Posted in Board Games

Giving Thanks in 2020

I didn’t think our Worm Month would actually last a month, but here I am, returning 35 days later. There’s no new ways to comment on a global pandemic, and the warping effect it has on time, energy, and life. We’ve seen a substantial amount of change here at the Hex. The latest change is nicknaming us “the Hex” in the last sentence. We always knew our regular board game meet-ups kept us close. During this ongoing pandemic, those (virtual) gatherings have kept us sane. I’m thankful in the time we gained with each other this year.

As a result of playing more games, I found myself diving deeper into the hobby. There was an abundant expression of support as the pandemic began and conventions were canceled. Many creators believed it to be their duty to work harder to produce content that would help support the community. I am grateful for their energy and generosity that helped make those first uncertain months feel engaging.

Afte we added the endless Tabletop Simulator shelves to our virtual collection, we learned a LOT more games, sometimes three or more a week. I don’t think this would have been feasible without Watch it Played, Jon Gets Games, GameNight, and the many other content creators who serve the community with their tutorials, insights, and game play. I’m thankful that they make games more inviting by helping to explain rules.

Once you know the rules, there’s still the matter of getting the game to the table, and sharing that table with others. I think most people want to believe that everyone is welcome at table, but the longevity and durability of systemic racism show a more complicated reality. As a black woman in a hobby filled with white men, this is the reason I’ve remained wary of identifying myself. Just like in my day-to-day life, I was concerned my voice or legitimacy as a member of the community would be diminished by my race.

Black Lives Matter was not a new movement, but it reached a new level of awareness and impact this summer in America. More broadly than I can remember, I noticed companies and community leaving no doubt or ambiguity on the matter of equality. Sometimes this was expressed as a single statement, and other times it was declared an ongoing commitment. As for the board gaming hobby, I am so thankful for how the community responded.

I am thankful for Board Game Geek, who made a public statement in support of Black Lives Matter on their website, and fiercely moderated the comments that followed. As a major hub for the community, their diligence is supportive and encouraging.

I am thankful for Shut Up and Sit Down for their history of denouncing racism and sexism in our hobby. Collectively, they have a significant voice in the community, and they have routinely advocated for inclusion and historical education in board gaming. This summer, they donated the revenue from a month of their Twitch streams to support equality charities such as the Stephen Lawrence Charitable Trust.

I am thankful for Richard “Rahdo” Ham, who continues to wear his Black Lives Matter shirts in his videos. His commitment is a loving reminder that systemic racism is not solved with one post or comment – it’s ongoing work that requires consistency.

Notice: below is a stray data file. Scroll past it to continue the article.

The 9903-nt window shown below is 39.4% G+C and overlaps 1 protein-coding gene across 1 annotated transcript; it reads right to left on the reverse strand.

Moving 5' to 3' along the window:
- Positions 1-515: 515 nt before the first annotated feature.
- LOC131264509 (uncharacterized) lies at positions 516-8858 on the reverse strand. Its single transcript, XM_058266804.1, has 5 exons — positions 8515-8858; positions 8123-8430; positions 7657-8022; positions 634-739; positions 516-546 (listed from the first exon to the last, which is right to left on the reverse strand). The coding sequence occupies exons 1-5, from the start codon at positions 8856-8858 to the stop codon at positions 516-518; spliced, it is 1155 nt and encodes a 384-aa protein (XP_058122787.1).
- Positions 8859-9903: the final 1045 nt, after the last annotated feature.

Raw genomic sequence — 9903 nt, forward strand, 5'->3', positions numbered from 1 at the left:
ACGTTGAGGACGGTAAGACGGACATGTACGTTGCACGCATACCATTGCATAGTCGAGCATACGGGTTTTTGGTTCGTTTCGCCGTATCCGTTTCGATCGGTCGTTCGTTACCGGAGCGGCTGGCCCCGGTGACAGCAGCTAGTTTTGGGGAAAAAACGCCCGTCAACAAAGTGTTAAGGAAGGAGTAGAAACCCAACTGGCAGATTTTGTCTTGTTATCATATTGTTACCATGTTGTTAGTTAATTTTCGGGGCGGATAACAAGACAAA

I am thankful for The Dice Tower for reinforcing through their choice of contributors and through their words that everyone is welcome at the gaming table. Welcoming diverse views helps to grow and sustain our hobby, and the Dice Tower includes and supports a range of voices.

I am thankful for Our Family Plays Games, who have willingly stepped forward to advocate for representation in our hobby. Starla and Miklos “Mik” Fitch have candidly spoke about bringing their own games to conventions, in the event that no one wanted to play with them. By sharing their story, they are helping others understand how they can be better stewards of inclusion in their own gaming circles. I am grateful that Our Family Plays Games encourages all of us to see those we share the gaming table with as family, and to embrace the entire gaming community as extended family.

As for my immediate gaming family, we’re a core group of four: a married couple and a couple of friends. Each one of us has navigated significant life changes this year. Because we started playing virtually (and pandemic life freed up our schedules) we were able to play more than ever, which meant talking more frequently. We went from meeting once a week to meeting as often as three times a week. Sometimes we’re playing games, but most recently we’ve just been talking about work, swapping Instant Pot recipes, discussing news, and sharing reviews of what we’ve watched. I’m thankful that during this pandemic, we’ve grown closer though we’ve been apart.

And finally, I’m thankful for you. Thank you for taking the time visit our blog. I hope that some of these words have resonated with you, or at least inspired you to think about what you’re thankful for in your life. We’re so close to the end of a year that was so unexpected, and many people are feeling completely worn-out. Taking some time to reflect on gratitude has given me a renewed energy, and I hope it does the same for you.

With Gratitude,


Kellye of Variant Hex in front of board game shelf, wearing an Our Family Plays Games hoodie designed by Beth Sobel
Posted in Board Games

10×10(x5) Challenge, Part Two